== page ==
The “No Labels” crowd that wanted him to run for president as an indie swore that he’d help bring Americans together. And so he has. Is there anyone on either side of the aisle, aside from celebrity buffoons like Alec Baldwin and the social engineers of tomorrow at Ezra Klein’s blog, who thinks this is a swell idea?
The proposed ban would affect virtually the entire menu of popular sugary drinks found in delis, fast-food franchises and even sports arenas, from energy drinks to pre-sweetened iced teas. The sale of any cup or bottle of sweetened drink larger than 16 fluid ounces — about the size of a medium coffee, and smaller than a common soda bottle — would be prohibited under the first-in-the-nation plan, which could take effect as soon as next March.
The measure would not apply to diet sodas, fruit juices, dairy-based drinks like milkshakes, or alcoholic beverages; it would not extend to beverages sold in grocery or convenience stores…
At fast-food chains, where sodas are often dispersed at self-serve fountains, restaurants would be required to hand out cup sizes of 16 ounces or less, regardless of whether a customer opts for a diet drink. But free refills — and additional drink purchases — would be allowed.
Actual quote from Bloomy, summarizing his nanny-state ethos better than anyone else could: “New York City is not about wringing your hands; it’s about doing something.” The punchline here is that the scheme of targeting portion size rather than the beverage itself seems so inept and arbitrary that you’re almost left wishing he was a more effective nanny. At Reason, Jacob Sullum explains:
Even if we accept Farley’s claims about soda’s role in rising obesity rates, it does not follow that Bloomberg’s plan will have a measurable impact on New Yorkers’ waistlines. There are reasons to doubt that it will, starting with the mayor’s observation that extra-thirsty customers can always buy another 16-ounce drink (which might actually result in the consumption of more calories, assuming their usual serving is between 16 and 32 ounces). Nor will undercover health inspectors monitor the city’s fast food restaurants to prevent diners from availing themselves of free refills; the regulations graciously let them drink as much soda as they want, as long as they do it 16 ounces at a time. The size rule does not apply at all to convenience stores, supermarkets, or vending machines, so Big Gulps, giant Slurpees, and large bottles of soda will still be readily available. Bloomberg also plans to exempt fruit juices, which typically have more calories per ounce than sugar-sweetened soda, and milk-based drinks. So while New Yorkers won’t be allowed to order 20 ounces of Coke (240 calories), they will still be able to get a 20-ounce Starbucks whole-milk latte (290 calories) or even a 24-ounce Double Chocolaty Frappuccino (520 calories), not to mention a 20-ounce milkshake (about 800 calories).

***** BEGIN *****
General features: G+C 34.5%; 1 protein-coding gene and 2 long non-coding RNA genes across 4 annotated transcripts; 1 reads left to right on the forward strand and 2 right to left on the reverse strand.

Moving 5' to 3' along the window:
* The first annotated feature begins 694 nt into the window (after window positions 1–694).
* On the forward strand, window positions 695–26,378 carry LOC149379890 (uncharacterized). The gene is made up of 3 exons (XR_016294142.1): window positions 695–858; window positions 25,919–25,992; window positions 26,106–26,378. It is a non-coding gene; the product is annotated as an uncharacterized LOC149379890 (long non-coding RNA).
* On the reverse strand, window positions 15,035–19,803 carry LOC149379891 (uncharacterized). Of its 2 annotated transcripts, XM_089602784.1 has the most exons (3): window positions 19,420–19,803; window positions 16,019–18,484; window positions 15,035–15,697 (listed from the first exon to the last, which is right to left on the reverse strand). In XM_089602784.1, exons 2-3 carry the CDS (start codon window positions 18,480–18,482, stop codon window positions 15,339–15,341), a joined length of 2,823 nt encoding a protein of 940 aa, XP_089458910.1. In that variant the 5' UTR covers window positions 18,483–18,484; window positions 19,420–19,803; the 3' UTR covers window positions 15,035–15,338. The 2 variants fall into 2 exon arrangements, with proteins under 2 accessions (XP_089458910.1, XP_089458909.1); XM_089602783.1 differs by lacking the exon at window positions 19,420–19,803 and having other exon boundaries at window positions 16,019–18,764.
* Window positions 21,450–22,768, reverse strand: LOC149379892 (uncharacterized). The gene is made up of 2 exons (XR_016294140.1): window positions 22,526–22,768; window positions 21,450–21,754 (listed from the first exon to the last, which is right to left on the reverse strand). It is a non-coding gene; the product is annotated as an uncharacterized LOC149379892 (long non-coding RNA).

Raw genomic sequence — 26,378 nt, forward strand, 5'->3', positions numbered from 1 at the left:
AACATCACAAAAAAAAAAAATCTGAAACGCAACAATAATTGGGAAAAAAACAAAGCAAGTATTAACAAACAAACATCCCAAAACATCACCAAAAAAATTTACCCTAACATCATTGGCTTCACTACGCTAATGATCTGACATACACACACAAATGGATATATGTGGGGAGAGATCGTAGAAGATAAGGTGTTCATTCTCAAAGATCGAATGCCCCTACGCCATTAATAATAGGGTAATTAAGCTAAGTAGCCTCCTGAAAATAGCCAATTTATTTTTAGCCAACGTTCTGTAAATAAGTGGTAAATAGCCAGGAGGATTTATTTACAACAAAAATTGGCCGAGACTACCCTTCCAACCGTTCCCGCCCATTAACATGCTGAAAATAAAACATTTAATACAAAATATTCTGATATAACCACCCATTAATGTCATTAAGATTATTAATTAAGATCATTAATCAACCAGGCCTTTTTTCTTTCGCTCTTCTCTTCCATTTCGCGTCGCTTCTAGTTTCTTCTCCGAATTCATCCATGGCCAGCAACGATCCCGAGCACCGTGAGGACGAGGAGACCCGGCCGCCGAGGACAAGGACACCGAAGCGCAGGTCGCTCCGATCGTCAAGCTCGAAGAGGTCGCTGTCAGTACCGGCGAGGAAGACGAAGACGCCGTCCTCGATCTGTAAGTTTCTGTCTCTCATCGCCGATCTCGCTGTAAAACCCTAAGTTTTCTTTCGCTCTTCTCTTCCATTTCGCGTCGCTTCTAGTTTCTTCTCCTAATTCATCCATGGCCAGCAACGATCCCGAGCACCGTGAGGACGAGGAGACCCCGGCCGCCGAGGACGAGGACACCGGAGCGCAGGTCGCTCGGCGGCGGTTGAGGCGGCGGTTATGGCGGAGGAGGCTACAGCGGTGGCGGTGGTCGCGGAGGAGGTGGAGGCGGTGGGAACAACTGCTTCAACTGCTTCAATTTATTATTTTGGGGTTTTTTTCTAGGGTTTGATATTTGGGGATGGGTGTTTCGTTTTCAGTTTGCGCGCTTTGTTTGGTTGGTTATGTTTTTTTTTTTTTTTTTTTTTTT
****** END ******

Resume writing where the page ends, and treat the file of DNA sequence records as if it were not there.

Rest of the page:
In other words, Bloomberg is right when he says there will still be lots of opportunities for New Yorkers to consume large quantities of high-calorie drinks, which means he does not even have a sound paternalistic justification for his meddling. He is screwing with people not to protect them from their own foolish choices but just to create the appearance of doing so. Or maybe just because he can.
Actually, I think the reason he’s taking such a half-assed step now is simply to set a precedent that NYC and other cities can build on later. We may yet see a dip in sugary-drink consumption if portion size is regulated, simply because some people won’t want to pop for a second cup to get their fill. When that happens, Bloomy will point to the decline as evidence that regulation works and the public, meanwhile, will have gotten used to the idea of having its dietary choices restricted. The next step would be to apply the size rule to supermarkets and convenience stores, then after that to impose a calorie rule, and maybe down the road to drop one of those European “fat taxes” on sugary beverages to really drive down demand. It’s the same M.O. as regulating smoking — one of Bloomberg’s points in the clip below, in fact, is how obesity is now a bigger health threat than cigarettes — but minus the “secondary smoke” logic of regulating the individual to protect those around him. What he’s trying to do here is simply get his foot in the prohibitionist door. (And I do mean his foot; according to NY1, Bloomberg won’t even seek a rubber stamp from the City Council to impose this policy.) That’s more important long-term to controlling people’s diets than enacting a policy on soda portions that’s consistent or coherent.
Consider this an hors d’oeuvre for the meal we’re going to have in a few weeks when the Supreme Court rules on ObamaCare and we spend a week revisiting the ever-less-hypothetical “broccoli mandate” hypothetical. Incidentally, show of hands: Does anyone reading this not know that sugary drinks can fatten you up and mess with your blood sugar and that soda, in particular, is basically devoid of all nutritional value? The last time we wrote about diets and nanny statism, I noted that it seems like the better informed consumers are about nutrition, paradoxically the more government wants to micro-manage what they eat and drink. In theory, the more information a citizen has, the less government should need to regulate his activity because he’s better equipped to tend to his own welfare. Instead, at least in dietary matters, it seems that the more information legislators have, the more they feel compelled to meddle with citizens to make “the right choices” for them. That’s an ominous undercurrent amid the many advantages to mass media and the information age. A little knowledge is a dangerous thing potentially, at least in the hands of a tool like this.
Update: You’ve got to be kidding.